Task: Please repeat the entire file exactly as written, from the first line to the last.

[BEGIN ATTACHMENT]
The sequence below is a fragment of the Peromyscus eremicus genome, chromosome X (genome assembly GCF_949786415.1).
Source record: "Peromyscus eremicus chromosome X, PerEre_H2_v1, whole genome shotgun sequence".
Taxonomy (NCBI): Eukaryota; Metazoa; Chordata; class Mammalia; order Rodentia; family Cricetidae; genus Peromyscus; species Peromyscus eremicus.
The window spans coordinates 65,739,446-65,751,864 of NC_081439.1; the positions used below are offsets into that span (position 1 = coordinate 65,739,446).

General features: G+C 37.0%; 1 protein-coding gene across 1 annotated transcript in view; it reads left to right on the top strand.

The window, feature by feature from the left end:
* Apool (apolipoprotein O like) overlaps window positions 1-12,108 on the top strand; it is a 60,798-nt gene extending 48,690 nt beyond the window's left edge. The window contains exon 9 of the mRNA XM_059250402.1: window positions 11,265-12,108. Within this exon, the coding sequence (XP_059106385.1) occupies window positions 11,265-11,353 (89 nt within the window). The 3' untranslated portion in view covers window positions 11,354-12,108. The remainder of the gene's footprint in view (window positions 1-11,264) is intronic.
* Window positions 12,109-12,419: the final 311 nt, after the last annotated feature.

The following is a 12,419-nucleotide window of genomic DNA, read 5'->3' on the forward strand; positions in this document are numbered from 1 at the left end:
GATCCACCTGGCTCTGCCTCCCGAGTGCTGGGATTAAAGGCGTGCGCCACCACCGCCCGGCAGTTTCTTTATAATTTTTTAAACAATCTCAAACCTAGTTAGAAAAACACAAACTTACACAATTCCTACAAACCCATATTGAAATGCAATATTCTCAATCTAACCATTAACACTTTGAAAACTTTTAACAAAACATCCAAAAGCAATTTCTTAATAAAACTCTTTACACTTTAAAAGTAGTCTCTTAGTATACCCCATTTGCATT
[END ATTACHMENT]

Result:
The sequence below is a fragment of the Peromyscus eremicus genome, chromosome X (genome assembly GCF_949786415.1).
Source record: "Peromyscus eremicus chromosome X, PerEre_H2_v1, whole genome shotgun sequence".
Taxonomy (NCBI): Eukaryota; Metazoa; Chordata; class Mammalia; order Rodentia; family Cricetidae; genus Peromyscus; species Peromyscus eremicus.
The window spans coordinates 65,739,446-65,751,864 of NC_081439.1; the positions used below are offsets into that span (position 1 = coordinate 65,739,446).

General features: G+C 37.0%; 1 protein-coding gene across 1 annotated transcript in view; it reads left to right on the top strand.

The window, feature by feature from the left end:
* Apool (apolipoprotein O like) overlaps window positions 1-12,108 on the top strand; it is a 60,798-nt gene extending 48,690 nt beyond the window's left edge. The window contains exon 9 of the mRNA XM_059250402.1: window positions 11,265-12,108. Within this exon, the coding sequence (XP_059106385.1) occupies window positions 11,265-11,353 (89 nt within the window). The 3' untranslated portion in view covers window positions 11,354-12,108. The remainder of the gene's footprint in view (window positions 1-11,264) is intronic.
* Window positions 12,109-12,419: the final 311 nt, after the last annotated feature.

The following is a 12,419-nucleotide window of genomic DNA, read 5'->3' on the forward strand; positions in this document are numbered from 1 at the left end:
GATCCACCTGGCTCTGCCTCCCGAGTGCTGGGATTAAAGGCGTGCGCCACCACCGCCCGGCAGTTTCTTTATAATTTTTTAAACAATCTCAAACCTAGTTAGAAAAACACAAACTTACACAATTCCTACAAACCCATATTGAAATGCAATATTCTCAATCTAACCATTAACACTTTGAAAACTTTTAACAAAACATCCAAAAGCAATTTCTTAATAAAACTCTTTACACTTTAAAAGTAGTCTCTTAGTATACCCCATTTGCATT